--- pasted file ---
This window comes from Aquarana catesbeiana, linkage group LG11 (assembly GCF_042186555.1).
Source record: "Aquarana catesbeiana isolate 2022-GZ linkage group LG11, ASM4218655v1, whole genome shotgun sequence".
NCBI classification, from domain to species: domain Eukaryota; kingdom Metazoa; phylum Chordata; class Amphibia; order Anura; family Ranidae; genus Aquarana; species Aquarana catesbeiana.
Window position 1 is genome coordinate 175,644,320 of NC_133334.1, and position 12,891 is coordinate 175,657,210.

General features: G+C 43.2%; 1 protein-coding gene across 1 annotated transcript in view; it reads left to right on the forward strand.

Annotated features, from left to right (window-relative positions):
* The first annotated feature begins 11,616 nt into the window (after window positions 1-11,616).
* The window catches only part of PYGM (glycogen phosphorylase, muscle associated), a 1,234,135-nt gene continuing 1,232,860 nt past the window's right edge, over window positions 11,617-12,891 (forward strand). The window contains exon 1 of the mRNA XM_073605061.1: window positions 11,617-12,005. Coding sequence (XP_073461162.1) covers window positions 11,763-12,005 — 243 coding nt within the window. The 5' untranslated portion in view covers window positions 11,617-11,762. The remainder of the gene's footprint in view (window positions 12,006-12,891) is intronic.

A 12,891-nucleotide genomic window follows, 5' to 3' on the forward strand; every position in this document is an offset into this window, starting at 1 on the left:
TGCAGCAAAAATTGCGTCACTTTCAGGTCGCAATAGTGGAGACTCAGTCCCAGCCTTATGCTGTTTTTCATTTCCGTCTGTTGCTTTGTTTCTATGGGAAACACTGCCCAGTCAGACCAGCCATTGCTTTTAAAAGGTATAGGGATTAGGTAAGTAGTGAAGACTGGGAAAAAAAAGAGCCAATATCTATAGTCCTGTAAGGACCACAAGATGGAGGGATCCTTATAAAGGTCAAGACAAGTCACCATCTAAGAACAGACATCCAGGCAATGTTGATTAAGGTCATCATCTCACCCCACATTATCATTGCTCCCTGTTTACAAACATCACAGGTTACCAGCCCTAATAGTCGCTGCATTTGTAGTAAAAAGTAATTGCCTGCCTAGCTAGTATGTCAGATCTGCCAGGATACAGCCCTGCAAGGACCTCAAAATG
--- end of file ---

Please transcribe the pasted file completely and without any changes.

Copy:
This window comes from Aquarana catesbeiana, linkage group LG11 (assembly GCF_042186555.1).
Source record: "Aquarana catesbeiana isolate 2022-GZ linkage group LG11, ASM4218655v1, whole genome shotgun sequence".
NCBI classification, from domain to species: domain Eukaryota; kingdom Metazoa; phylum Chordata; class Amphibia; order Anura; family Ranidae; genus Aquarana; species Aquarana catesbeiana.
Window position 1 is genome coordinate 175,644,320 of NC_133334.1, and position 12,891 is coordinate 175,657,210.

General features: G+C 43.2%; 1 protein-coding gene across 1 annotated transcript in view; it reads left to right on the forward strand.

Annotated features, from left to right (window-relative positions):
* The first annotated feature begins 11,616 nt into the window (after window positions 1-11,616).
* The window catches only part of PYGM (glycogen phosphorylase, muscle associated), a 1,234,135-nt gene continuing 1,232,860 nt past the window's right edge, over window positions 11,617-12,891 (forward strand). The window contains exon 1 of the mRNA XM_073605061.1: window positions 11,617-12,005. Coding sequence (XP_073461162.1) covers window positions 11,763-12,005 — 243 coding nt within the window. The 5' untranslated portion in view covers window positions 11,617-11,762. The remainder of the gene's footprint in view (window positions 12,006-12,891) is intronic.

A 12,891-nucleotide genomic window follows, 5' to 3' on the forward strand; every position in this document is an offset into this window, starting at 1 on the left:
TGCAGCAAAAATTGCGTCACTTTCAGGTCGCAATAGTGGAGACTCAGTCCCAGCCTTATGCTGTTTTTCATTTCCGTCTGTTGCTTTGTTTCTATGGGAAACACTGCCCAGTCAGACCAGCCATTGCTTTTAAAAGGTATAGGGATTAGGTAAGTAGTGAAGACTGGGAAAAAAAAGAGCCAATATCTATAGTCCTGTAAGGACCACAAGATGGAGGGATCCTTATAAAGGTCAAGACAAGTCACCATCTAAGAACAGACATCCAGGCAATGTTGATTAAGGTCATCATCTCACCCCACATTATCATTGCTCCCTGTTTACAAACATCACAGGTTACCAGCCCTAATAGTCGCTGCATTTGTAGTAAAAAGTAATTGCCTGCCTAGCTAGTATGTCAGATCTGCCAGGATACAGCCCTGCAAGGACCTCAAAATG